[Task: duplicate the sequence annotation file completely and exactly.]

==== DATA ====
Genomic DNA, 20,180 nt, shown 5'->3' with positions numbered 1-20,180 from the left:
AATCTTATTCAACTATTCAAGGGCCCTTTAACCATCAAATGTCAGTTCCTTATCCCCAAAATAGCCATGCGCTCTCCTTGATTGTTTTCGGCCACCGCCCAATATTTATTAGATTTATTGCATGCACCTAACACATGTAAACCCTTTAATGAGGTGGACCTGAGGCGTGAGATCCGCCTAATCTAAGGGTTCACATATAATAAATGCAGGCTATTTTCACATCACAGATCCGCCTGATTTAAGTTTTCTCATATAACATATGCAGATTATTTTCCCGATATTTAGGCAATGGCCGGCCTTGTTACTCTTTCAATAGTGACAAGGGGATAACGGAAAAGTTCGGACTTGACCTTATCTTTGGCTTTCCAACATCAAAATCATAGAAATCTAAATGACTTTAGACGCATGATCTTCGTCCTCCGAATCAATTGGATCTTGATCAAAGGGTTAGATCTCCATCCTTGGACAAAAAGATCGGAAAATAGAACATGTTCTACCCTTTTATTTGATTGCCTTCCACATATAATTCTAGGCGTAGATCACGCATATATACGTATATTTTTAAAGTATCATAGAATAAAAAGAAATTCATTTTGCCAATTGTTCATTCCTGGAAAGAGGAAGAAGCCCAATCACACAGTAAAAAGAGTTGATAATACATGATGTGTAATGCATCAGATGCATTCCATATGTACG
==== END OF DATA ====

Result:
Genomic DNA, 20,180 nt, shown 5'->3' with positions numbered 1-20,180 from the left:
AATCTTATTCAACTATTCAAGGGCCCTTTAACCATCAAATGTCAGTTCCTTATCCCCAAAATAGCCATGCGCTCTCCTTGATTGTTTTCGGCCACCGCCCAATATTTATTAGATTTATTGCATGCACCTAACACATGTAAACCCTTTAATGAGGTGGACCTGAGGCGTGAGATCCGCCTAATCTAAGGGTTCACATATAATAAATGCAGGCTATTTTCACATCACAGATCCGCCTGATTTAAGTTTTCTCATATAACATATGCAGATTATTTTCCCGATATTTAGGCAATGGCCGGCCTTGTTACTCTTTCAATAGTGACAAGGGGATAACGGAAAAGTTCGGACTTGACCTTATCTTTGGCTTTCCAACATCAAAATCATAGAAATCTAAATGACTTTAGACGCATGATCTTCGTCCTCCGAATCAATTGGATCTTGATCAAAGGGTTAGATCTCCATCCTTGGACAAAAAGATCGGAAAATAGAACATGTTCTACCCTTTTATTTGATTGCCTTCCACATATAATTCTAGGCGTAGATCACGCATATATACGTATATTTTTAAAGTATCATAGAATAAAAAGAAATTCATTTTGCCAATTGTTCATTCCTGGAAAGAGGAAGAAGCCCAATCACACAGTAAAAAGAGTTGATAATACATGATGTGTAATGCATCAGATGCATTCCATATGTACG